The sheer amount of biomass generated from these NFTs mimics the succession patterns of the forest. After a disturbance in the nearby forests, the species which emerge are those most capable of reducing erosion, physically covering the soil, reducing soil surface temperatures and cycling the nutrients made available through the decomposition of the now dead plant material. This minimizes any nutrient leaks. Our design works with these same functions, and in addition cycles nutrients closer to crop species due to our careful placement of pruned biomass. Again accelerating the succession towards a productive orchard.
We work with five principle species and trial new legumes yearly. After two years in the ground these are pruned back two or three times per year. Our principle species include:
• Flemengia macrophylla
• Gliricida sepium
• Acacia mangium
• Erythrina sp.
• Shizolobium parahybum
Species currently under trial include:
• Calliandra sp.
• Acacia albizia
• Acacia auriculiformis
• Senna siamea
• Cassia javanica
• Inga edulis
If any of these prove to require minimal weeding for establishment, are drought tolerant, and have a strong coppice response, then we will propagate them out by the hundreds or thousands.
The above management system is our primary means for creating a self-generating nutrient cycle. It functions with little outside inputs and provides a steady stream of biomass necessary to protect our soil from the elements. With the right tools, primarily a light-weight chainsaw or high quality pruning saw, the work of pollarding these thousands of trees is manageable with a few hands.
We need the microbial life in our orchards to thrive. These invisible allies play so many roles in the soil -food-web that creating habitat and food for them is almost always the true end of other soil fertility means, such as NFT biomass/mulch. A healthy microbial population improves nutrient availability to plants, reduces nutrient leaching, improves soil tilthe and aeration, controls disease-causing organisms and much more. We attempt to harness these functions both actively and passively.
Our strategies and techniques include:
• Creating an ideal microbial habitat.
• Encouraging a high fungal to bacterial ratio.
• Making and applying bioferments and Mountain Microorganisms (MM),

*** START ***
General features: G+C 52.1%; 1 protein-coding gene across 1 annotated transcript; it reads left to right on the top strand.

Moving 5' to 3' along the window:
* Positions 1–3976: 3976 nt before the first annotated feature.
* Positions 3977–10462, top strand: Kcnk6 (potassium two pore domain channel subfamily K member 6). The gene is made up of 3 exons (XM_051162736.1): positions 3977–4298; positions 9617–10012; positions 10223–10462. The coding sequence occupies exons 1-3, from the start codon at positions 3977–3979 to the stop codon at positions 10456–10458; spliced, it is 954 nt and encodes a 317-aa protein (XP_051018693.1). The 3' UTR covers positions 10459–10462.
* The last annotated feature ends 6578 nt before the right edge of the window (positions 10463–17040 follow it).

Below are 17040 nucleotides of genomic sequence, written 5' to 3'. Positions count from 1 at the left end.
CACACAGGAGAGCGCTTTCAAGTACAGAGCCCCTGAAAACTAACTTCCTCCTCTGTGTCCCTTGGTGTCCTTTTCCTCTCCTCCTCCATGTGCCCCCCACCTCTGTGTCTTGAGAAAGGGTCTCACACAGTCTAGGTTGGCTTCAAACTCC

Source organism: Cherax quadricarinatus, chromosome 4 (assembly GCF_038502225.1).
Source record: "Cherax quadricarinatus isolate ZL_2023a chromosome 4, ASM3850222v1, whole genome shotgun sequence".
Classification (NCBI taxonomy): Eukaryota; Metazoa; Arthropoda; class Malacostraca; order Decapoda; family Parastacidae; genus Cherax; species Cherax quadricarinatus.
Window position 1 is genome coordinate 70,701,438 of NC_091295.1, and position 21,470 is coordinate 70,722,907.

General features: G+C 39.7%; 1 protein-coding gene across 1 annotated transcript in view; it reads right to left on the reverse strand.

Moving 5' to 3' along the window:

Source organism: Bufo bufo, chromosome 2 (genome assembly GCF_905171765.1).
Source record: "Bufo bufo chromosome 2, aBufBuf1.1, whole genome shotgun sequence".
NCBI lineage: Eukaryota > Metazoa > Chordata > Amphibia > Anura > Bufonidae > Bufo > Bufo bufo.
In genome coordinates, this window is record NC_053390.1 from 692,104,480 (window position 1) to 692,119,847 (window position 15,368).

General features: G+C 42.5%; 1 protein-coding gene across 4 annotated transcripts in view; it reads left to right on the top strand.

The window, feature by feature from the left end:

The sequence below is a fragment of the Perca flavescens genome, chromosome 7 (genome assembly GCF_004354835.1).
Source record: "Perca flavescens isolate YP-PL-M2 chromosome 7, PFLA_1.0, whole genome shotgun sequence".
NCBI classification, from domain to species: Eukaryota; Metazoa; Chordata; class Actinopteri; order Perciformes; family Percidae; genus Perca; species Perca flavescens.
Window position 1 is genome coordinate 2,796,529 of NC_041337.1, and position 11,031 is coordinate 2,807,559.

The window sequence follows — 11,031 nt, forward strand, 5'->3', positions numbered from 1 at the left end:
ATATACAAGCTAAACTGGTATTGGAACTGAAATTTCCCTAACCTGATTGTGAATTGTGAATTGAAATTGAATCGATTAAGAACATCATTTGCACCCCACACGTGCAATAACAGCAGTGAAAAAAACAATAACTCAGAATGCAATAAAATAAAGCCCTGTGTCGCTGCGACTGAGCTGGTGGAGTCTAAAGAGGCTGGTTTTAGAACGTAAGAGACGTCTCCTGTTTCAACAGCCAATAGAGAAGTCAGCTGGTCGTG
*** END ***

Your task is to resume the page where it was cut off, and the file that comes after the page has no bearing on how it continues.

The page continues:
If we do everything we have discussed toward managing water and soil, then we will be creating appropriate habitat. We want scores of leaf litter, uniform soil moisture, and soil temperatures around 70° F or 21° C. Chris Shanks of Project Bonafide calls this the “Field of Dreams” principle: if you build it they will come. Microbial life is perpetually surrounding us, waiting, ripe to grow, multiply, cycle nutrients, and keep this whole wide world in operation.
In addition to this we are particularly interested in cultivating a high fungal to bacterial soil microbe count. That is, we want more of our microbial life to be in the fungal family than the bacterial. Fungi tend to be more dominant in forest/woody/perennial ecosystems and bacteria in agricultural/herbaceous/annual ecosystems. There ability to decompose complex carbons such as lignins and tannins, as well as produce nitrogen in forms that most woody plant need, are functions we can leverage. While we do not yet do any detailed measurements of our soil biota, I believe by using woody mulch, derived from NFT biomass, we will encourage the same microbial populations that exist and contribute to the forest ecosystem we aim to mimic.
Taking a more active approach we brew and apply beneficial microbes using anaerobic bioferments and Mountain Microorganisms (MM). Derived largely from Korean Natural Farming techniques and now popular throughout rural Latin America, these technologies use easy-to-find containers and locally available inputs to brew powerful soil enhancing foliar sprays and soil drenches.
The bioferment we work with is a mix of fresh cow manure, whey, molasses, ash and water. These ingredients are mixed together and stored in a plastic drum with an airlock. After four days this liquid is removed and diluted 20:1 to be applied as a foliar spray or soil drench. This provides a powerful dose of micro-nutrients in a highly soluble form. The best application time is early in the morning, to the underside of plant leaves, when the stomata are still open.
The MM is a batch of microorganisms cultivated directly from the nearest healthy forest ecosystem. Again we follow the same pattern of mimicking the forest, all the way down to it’s invisible life. To make MM we mix forest leaf litter, rice semolina, and molasses together. This is then stamped down into a 55 gallon barrel and sealed for one month days. A small amount of this mix is then placed in a sack and sealed in a 25 gallon container of water and molasses. In four days this tea can be diluted 20:1 and also applied as a foliar spray.
I believe this is one of the most effective, low cost, and low maintenance systems we work with. Our apprentices apply one backpack sprayer (20 liters) every morning to a different orchard area and in a week are able to cover our entire site. We are very happy with this system and in the future will look to expand this system by adding rock dusts, fish emulsion, soluble calcium, and more into the existing bioferment.
All of the above meet our goals: the increased microbial life hold nutrients in their bodies, which reduces leaching, and their death cycles nutrients back into the system in a more plant soluble form.
We make a small amount of biochar yearly to be used in our nursery potting soil and applied to our garden beds. Biochar has been studied extensively over the past 25 years and has proven to be an effective soil fertility strategy, in particular in the tropics. We use two different biochar systems. The first is a cook stove called an Estufa Finca. This was developed by our friend Art Donnelly of SeaChar.org. The second is a larger retort kiln called a TLUD (Top-Lit Up-Draft) made of two 55 gallon metal drums.